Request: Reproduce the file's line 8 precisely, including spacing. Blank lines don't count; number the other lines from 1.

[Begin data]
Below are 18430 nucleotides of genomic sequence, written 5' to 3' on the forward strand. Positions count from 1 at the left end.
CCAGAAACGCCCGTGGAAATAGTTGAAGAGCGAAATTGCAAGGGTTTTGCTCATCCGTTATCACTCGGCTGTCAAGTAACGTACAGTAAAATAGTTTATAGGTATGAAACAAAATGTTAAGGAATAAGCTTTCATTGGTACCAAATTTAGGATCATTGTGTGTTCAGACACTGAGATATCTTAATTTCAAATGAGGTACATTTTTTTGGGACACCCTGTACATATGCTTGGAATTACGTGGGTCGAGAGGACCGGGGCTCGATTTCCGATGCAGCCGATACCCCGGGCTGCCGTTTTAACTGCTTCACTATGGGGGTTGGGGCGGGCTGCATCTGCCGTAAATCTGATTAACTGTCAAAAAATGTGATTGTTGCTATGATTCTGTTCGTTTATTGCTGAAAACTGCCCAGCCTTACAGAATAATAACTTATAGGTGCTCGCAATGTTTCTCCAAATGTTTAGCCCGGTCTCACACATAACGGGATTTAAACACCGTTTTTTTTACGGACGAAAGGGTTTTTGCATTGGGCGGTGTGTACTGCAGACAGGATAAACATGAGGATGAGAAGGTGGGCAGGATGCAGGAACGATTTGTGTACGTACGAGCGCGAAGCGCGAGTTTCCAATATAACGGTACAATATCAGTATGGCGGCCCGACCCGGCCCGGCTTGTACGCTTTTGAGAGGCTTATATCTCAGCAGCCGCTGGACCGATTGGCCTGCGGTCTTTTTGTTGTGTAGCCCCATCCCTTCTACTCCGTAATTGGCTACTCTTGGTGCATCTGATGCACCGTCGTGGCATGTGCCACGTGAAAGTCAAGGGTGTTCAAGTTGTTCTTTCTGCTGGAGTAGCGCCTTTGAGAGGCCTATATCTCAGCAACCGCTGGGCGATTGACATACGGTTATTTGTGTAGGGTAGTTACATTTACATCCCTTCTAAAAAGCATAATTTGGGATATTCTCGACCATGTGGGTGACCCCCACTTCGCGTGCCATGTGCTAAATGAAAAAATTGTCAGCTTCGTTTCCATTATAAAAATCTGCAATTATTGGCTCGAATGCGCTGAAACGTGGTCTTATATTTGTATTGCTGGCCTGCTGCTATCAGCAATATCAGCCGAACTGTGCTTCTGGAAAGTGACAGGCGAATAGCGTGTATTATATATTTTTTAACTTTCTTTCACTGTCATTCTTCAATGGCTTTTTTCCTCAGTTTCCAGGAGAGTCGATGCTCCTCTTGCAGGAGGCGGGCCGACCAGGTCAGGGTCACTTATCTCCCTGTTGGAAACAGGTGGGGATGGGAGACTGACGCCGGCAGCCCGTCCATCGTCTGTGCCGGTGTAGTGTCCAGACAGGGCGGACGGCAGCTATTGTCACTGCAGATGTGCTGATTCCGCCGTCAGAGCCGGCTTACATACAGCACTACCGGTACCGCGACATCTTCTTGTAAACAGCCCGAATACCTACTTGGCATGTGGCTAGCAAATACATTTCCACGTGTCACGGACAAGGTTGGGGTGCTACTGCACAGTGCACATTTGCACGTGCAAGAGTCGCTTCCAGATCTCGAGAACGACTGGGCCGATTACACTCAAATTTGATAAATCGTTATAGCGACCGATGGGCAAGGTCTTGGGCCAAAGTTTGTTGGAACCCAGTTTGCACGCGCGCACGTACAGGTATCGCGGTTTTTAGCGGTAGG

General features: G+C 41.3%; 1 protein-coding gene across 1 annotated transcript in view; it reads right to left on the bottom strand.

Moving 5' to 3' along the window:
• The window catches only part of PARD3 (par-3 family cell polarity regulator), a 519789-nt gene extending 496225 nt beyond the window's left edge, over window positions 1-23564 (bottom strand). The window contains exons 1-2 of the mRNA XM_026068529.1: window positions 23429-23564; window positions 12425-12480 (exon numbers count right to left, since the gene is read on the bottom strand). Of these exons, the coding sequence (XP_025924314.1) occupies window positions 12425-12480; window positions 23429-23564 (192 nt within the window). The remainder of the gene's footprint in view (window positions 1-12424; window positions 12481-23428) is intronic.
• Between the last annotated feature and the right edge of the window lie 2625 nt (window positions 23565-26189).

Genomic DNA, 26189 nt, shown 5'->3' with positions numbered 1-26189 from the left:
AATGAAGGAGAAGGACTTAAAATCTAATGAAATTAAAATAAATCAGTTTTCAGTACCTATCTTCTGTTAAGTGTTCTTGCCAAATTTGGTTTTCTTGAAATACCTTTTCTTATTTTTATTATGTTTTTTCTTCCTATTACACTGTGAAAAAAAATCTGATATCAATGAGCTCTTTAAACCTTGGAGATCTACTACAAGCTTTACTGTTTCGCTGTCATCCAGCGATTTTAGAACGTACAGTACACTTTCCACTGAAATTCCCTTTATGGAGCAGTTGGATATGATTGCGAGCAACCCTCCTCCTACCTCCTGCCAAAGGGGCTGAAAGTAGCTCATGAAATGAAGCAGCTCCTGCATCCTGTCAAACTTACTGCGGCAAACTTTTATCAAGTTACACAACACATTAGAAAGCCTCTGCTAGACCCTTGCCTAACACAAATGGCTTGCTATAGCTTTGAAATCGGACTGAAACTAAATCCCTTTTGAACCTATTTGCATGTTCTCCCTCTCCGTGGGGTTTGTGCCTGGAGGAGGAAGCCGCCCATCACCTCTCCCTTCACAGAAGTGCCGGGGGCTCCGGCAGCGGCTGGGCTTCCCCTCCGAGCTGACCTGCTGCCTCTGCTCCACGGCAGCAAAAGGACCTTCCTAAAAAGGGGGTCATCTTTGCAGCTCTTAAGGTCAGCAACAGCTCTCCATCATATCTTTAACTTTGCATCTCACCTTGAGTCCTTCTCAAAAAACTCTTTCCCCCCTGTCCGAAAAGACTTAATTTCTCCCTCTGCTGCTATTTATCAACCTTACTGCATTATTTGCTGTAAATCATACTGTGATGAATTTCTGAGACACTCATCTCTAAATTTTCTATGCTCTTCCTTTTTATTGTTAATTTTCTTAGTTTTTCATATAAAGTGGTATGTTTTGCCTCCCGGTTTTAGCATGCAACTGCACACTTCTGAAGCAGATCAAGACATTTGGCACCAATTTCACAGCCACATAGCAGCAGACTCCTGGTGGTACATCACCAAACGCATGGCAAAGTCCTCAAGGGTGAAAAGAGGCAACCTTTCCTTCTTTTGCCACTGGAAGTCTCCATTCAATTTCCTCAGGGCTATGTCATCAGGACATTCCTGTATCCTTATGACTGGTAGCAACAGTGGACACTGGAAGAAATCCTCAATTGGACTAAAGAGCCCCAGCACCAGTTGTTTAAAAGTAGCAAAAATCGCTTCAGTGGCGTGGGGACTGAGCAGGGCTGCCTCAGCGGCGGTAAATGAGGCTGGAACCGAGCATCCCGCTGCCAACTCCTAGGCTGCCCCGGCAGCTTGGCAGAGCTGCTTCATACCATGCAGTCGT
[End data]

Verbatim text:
AATGAAGGAGAAGGACTTAAAATCTAATGAAATTAAAATAAATCAGTTTTCAGTACCTATCTTCTGTTAAGTGTTCTTGCCAAATTTGGTTTTCTTGAAATACCTTTTCTTATTTTTATTATGTTTTTTCTTCCTATTACACTGTGAAAAAAAATCTGATATCAATGAGCTCTTTAAACCTTGGAGATCTACTACAAGCTTTACTGTTTCGCTGTCATCCAGCGATTTTAGAACGTACAGTACACTTTCCACTGAAATTCCCTTTATGGAGCAGTTGGATATGATTGCGAGCAACCCTCCTCCTACCTCCTGCCAAAGGGGCTGAAAGTAGCTCATGAAATGAAGCAGCTCCTGCATCCTGTCAAACTTACTGCGGCAAACTTTTATCAAGTTACACAACACATTAGAAAGCCTCTGCTAGACCCTTGCCTAACACAAATGGCTTGCTATAGCTTTGAAATCGGACTGAAACTAAATCCCTTTTGAACCTATTTGCATGTTCTCCCTCTCCGTGGGGTTTGTGCCTGGAGGAGGAAGCCGCCCATCACCTCTCCCTTCACAGAAGTGCCGGGGGCTCCGGCAGCGGCTGGGCTTCCCCTCCGAGCTGACCTGCTGCCTCTGCTCCACGGCAGCAAAAGGACCTTCCTAAAAAGGGGGTCATCTTTGCAGCTCTTAAGGTCAGCAACAGCTCTCCATCATATCTTTAACTTTGCATCTCACCTTGAGTCCTTCTCAAAAAACTCTTTCCCCCCTGTCCGAAAAGACTTAATTTCTCCCTCTGCTGCTATTTATCAACCTTACTGCATTATTTGCTGTAAATCATACTGTGATGAATTTCTGAGACACTCATCTCTAAATTTTCTATGCTCTTCCTTTTTATTGTTAATTTTCTTAGTTTTTCATATAAAGTGGTATGTTTTGCCTCCCGGTTTTAGCATGCAACTGCACACTTCTGAAGCAGATCAAGACATTTGGCACCAATTTCACAGCCACATAGCAGCAGACTCCTGGTGGTACATCACCAAACGCATGGCAAAGTCCTCAAGGGTGAAAAGAGGCAACCTTTCCTTCTTTTGCCACTGGAAGTCTCCATTCAATTTCCTCAGGGCTATGTCATCAGGACATTCCTGTATCCTTATGACTGGTAGCAACAGTGGACACTGGAAGAAATCCTCAATTGGACTAAAGAGCCCCAGCACCAGTTGTTTAAAAGTAGCAAAAATCGCTTCAGTGGCGTGGGGACTGAGCAGGGCTGCCTCAGCGGCGGTAAATGAGGCTGGAACCGAGCATCCCGCTGCCAACTCCTAGGCTGCCCCGGCAGCTTGGCAGAGCTGCTTCATACCATGCAGTCGT